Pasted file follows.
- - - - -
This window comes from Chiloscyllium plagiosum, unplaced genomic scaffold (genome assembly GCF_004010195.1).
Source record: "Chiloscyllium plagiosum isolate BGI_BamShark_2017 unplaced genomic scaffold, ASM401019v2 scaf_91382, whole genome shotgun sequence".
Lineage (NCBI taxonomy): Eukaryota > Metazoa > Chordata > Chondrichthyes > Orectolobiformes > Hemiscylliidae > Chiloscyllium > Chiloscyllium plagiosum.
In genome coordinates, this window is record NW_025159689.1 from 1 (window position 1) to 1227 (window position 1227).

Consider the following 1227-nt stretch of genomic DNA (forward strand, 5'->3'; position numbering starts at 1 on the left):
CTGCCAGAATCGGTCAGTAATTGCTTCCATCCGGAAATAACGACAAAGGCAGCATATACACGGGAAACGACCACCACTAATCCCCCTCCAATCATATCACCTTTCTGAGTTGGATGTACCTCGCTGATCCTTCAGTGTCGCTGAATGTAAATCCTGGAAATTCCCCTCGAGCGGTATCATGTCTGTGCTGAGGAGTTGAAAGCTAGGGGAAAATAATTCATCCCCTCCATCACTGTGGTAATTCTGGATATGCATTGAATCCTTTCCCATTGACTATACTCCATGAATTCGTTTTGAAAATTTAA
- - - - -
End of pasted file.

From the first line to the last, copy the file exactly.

This window comes from Chiloscyllium plagiosum, unplaced genomic scaffold (genome assembly GCF_004010195.1).
Source record: "Chiloscyllium plagiosum isolate BGI_BamShark_2017 unplaced genomic scaffold, ASM401019v2 scaf_91382, whole genome shotgun sequence".
Lineage (NCBI taxonomy): Eukaryota > Metazoa > Chordata > Chondrichthyes > Orectolobiformes > Hemiscylliidae > Chiloscyllium > Chiloscyllium plagiosum.
In genome coordinates, this window is record NW_025159689.1 from 1 (window position 1) to 1227 (window position 1227).

Consider the following 1227-nt stretch of genomic DNA (forward strand, 5'->3'; position numbering starts at 1 on the left):
CTGCCAGAATCGGTCAGTAATTGCTTCCATCCGGAAATAACGACAAAGGCAGCATATACACGGGAAACGACCACCACTAATCCCCCTCCAATCATATCACCTTTCTGAGTTGGATGTACCTCGCTGATCCTTCAGTGTCGCTGAATGTAAATCCTGGAAATTCCCCTCGAGCGGTATCATGTCTGTGCTGAGGAGTTGAAAGCTAGGGGAAAATAATTCATCCCCTCCATCACTGTGGTAATTCTGGATATGCATTGAATCCTTTCCCATTGACTATACTCCATGAATTCGTTTTGAAAATTTAA